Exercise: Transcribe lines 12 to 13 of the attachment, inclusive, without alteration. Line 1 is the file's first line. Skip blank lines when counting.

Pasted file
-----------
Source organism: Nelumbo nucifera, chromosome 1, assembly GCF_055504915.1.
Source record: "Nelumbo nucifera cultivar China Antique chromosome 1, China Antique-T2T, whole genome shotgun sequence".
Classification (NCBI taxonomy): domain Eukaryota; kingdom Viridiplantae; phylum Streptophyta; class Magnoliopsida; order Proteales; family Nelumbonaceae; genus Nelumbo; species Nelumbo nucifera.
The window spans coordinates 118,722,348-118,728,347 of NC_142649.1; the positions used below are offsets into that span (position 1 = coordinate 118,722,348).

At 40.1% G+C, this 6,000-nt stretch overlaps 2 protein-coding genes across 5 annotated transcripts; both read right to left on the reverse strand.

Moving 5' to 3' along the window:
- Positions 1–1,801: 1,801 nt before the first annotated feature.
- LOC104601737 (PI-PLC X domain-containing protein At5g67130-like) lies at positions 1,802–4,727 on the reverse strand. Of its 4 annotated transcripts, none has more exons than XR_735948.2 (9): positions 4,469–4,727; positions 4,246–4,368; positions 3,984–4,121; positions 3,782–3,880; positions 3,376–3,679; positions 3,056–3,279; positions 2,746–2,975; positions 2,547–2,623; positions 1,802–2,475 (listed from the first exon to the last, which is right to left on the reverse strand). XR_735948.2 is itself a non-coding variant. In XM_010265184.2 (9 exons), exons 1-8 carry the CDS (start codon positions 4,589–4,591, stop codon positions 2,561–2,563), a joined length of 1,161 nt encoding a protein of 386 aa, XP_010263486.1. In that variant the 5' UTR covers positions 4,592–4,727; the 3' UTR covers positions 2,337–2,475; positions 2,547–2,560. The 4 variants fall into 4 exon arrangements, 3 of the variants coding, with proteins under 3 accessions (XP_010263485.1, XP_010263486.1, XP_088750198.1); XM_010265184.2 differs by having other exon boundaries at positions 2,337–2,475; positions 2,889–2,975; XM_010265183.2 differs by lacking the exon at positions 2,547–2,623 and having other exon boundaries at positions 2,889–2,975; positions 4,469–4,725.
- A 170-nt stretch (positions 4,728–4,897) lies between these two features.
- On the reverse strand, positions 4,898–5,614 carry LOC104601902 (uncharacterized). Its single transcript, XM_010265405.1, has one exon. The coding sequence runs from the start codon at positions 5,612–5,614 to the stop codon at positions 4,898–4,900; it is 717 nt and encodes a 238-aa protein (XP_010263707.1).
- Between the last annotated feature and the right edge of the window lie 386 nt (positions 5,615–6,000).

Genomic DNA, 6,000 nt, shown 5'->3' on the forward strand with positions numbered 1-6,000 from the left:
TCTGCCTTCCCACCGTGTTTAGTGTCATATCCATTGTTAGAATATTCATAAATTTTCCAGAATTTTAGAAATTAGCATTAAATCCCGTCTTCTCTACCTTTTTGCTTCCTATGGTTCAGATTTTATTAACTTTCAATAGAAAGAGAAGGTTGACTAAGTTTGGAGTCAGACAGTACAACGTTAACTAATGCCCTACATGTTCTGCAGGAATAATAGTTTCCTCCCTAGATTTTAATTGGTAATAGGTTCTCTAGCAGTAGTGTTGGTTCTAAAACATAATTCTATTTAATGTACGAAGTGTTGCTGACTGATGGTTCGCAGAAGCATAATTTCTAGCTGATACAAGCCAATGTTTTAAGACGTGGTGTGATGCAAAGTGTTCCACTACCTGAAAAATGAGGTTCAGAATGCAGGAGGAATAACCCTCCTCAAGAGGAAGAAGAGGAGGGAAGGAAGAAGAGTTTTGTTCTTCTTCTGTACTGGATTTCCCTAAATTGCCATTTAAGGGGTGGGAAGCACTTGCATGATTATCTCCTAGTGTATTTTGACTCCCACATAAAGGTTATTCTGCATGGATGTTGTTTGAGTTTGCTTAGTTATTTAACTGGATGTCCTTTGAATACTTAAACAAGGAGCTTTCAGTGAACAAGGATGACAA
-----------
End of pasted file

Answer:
Genomic DNA, 6,000 nt, shown 5'->3' on the forward strand with positions numbered 1-6,000 from the left:
TCTGCCTTCCCACCGTGTTTAGTGTCATATCCATTGTTAGAATATTCATAAATTTTCCAGAATTTTAGAAATTAGCATTAAATCCCGTCTTCTCTACCTTTTTGCTTCCTATGGTTCAGATTTTATTAACTTTCAATAGAAAGAGAAGGTTGACTAAGTTTGGAGTCAGACAGTACAACGTTAACTAATGCCCTACATGTTCTGCAGGAATAATAGTTTCCTCCCTAGATTTTAATTGGTAATAGGTTCTCTAGCAGTAGTGTTGGTTCTAAAACATAATTCTATTTAATGTACGAAGTGTTGCTGACTGATGGTTCGCAGAAGCATAATTTCTAGCTGATACAAGCCAATGTTTTAAGACGTGGTGTGATGCAAAGTGTTCCACTACCTGAAAAATGAGGTTCAGAATGCAGGAGGAATAACCCTCCTCAAGAGGAAGAAGAGGAGGGAAGGAAGAAGAGTTTTGTTCTTCTTCTGTACTGGATTTCCCTAAATTGCCATTTAAGGGGTGGGAAGCACTTGCATGATTATCTCCTAGTGTATTTTGACTCCCACATAAAGGTTATTCTGCATGGATGTTGTTTGAGTTTGCTTAGTTATTTAACTGGATGTCCTTTGAATACTTAAACAAGGAGCTTTCAGTGAACAAGGATGACAA